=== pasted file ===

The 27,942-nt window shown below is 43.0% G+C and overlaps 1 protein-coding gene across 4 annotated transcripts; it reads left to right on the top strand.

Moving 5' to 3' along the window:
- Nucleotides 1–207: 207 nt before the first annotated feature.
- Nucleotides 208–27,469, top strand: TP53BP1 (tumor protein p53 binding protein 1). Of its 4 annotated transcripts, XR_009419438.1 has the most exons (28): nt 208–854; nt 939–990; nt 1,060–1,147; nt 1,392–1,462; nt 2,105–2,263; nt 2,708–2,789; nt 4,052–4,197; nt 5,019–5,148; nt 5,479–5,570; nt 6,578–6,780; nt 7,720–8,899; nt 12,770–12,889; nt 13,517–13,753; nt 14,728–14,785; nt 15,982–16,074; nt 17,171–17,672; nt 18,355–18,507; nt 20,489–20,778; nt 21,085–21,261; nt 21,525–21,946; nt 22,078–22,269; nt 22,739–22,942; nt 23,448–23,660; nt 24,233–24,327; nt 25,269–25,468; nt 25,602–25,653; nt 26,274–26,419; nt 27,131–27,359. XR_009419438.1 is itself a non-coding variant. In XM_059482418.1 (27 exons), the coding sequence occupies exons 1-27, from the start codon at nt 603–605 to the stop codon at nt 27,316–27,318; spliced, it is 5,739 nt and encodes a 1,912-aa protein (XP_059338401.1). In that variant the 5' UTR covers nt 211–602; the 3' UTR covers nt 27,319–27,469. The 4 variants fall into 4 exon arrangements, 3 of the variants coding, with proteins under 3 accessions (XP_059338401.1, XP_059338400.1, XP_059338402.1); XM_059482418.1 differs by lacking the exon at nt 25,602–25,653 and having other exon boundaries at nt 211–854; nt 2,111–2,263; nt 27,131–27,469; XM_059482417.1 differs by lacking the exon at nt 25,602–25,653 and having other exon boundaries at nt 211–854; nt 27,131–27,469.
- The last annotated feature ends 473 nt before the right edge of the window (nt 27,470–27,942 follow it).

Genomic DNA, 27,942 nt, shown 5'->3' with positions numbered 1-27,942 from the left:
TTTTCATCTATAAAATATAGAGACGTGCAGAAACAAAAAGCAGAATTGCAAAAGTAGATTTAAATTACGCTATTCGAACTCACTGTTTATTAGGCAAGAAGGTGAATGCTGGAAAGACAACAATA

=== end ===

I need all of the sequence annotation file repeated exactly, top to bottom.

The 27,942-nt window shown below is 43.0% G+C and overlaps 1 protein-coding gene across 4 annotated transcripts; it reads left to right on the top strand.

Moving 5' to 3' along the window:
- Nucleotides 1–207: 207 nt before the first annotated feature.
- Nucleotides 208–27,469, top strand: TP53BP1 (tumor protein p53 binding protein 1). Of its 4 annotated transcripts, XR_009419438.1 has the most exons (28): nt 208–854; nt 939–990; nt 1,060–1,147; nt 1,392–1,462; nt 2,105–2,263; nt 2,708–2,789; nt 4,052–4,197; nt 5,019–5,148; nt 5,479–5,570; nt 6,578–6,780; nt 7,720–8,899; nt 12,770–12,889; nt 13,517–13,753; nt 14,728–14,785; nt 15,982–16,074; nt 17,171–17,672; nt 18,355–18,507; nt 20,489–20,778; nt 21,085–21,261; nt 21,525–21,946; nt 22,078–22,269; nt 22,739–22,942; nt 23,448–23,660; nt 24,233–24,327; nt 25,269–25,468; nt 25,602–25,653; nt 26,274–26,419; nt 27,131–27,359. XR_009419438.1 is itself a non-coding variant. In XM_059482418.1 (27 exons), the coding sequence occupies exons 1-27, from the start codon at nt 603–605 to the stop codon at nt 27,316–27,318; spliced, it is 5,739 nt and encodes a 1,912-aa protein (XP_059338401.1). In that variant the 5' UTR covers nt 211–602; the 3' UTR covers nt 27,319–27,469. The 4 variants fall into 4 exon arrangements, 3 of the variants coding, with proteins under 3 accessions (XP_059338401.1, XP_059338400.1, XP_059338402.1); XM_059482418.1 differs by lacking the exon at nt 25,602–25,653 and having other exon boundaries at nt 211–854; nt 2,111–2,263; nt 27,131–27,469; XM_059482417.1 differs by lacking the exon at nt 25,602–25,653 and having other exon boundaries at nt 211–854; nt 27,131–27,469.
- The last annotated feature ends 473 nt before the right edge of the window (nt 27,470–27,942 follow it).

Genomic DNA, 27,942 nt, shown 5'->3' with positions numbered 1-27,942 from the left:
TTTTCATCTATAAAATATAGAGACGTGCAGAAACAAAAAGCAGAATTGCAAAAGTAGATTTAAATTACGCTATTCGAACTCACTGTTTATTAGGCAAGAAGGTGAATGCTGGAAAGACAACAATA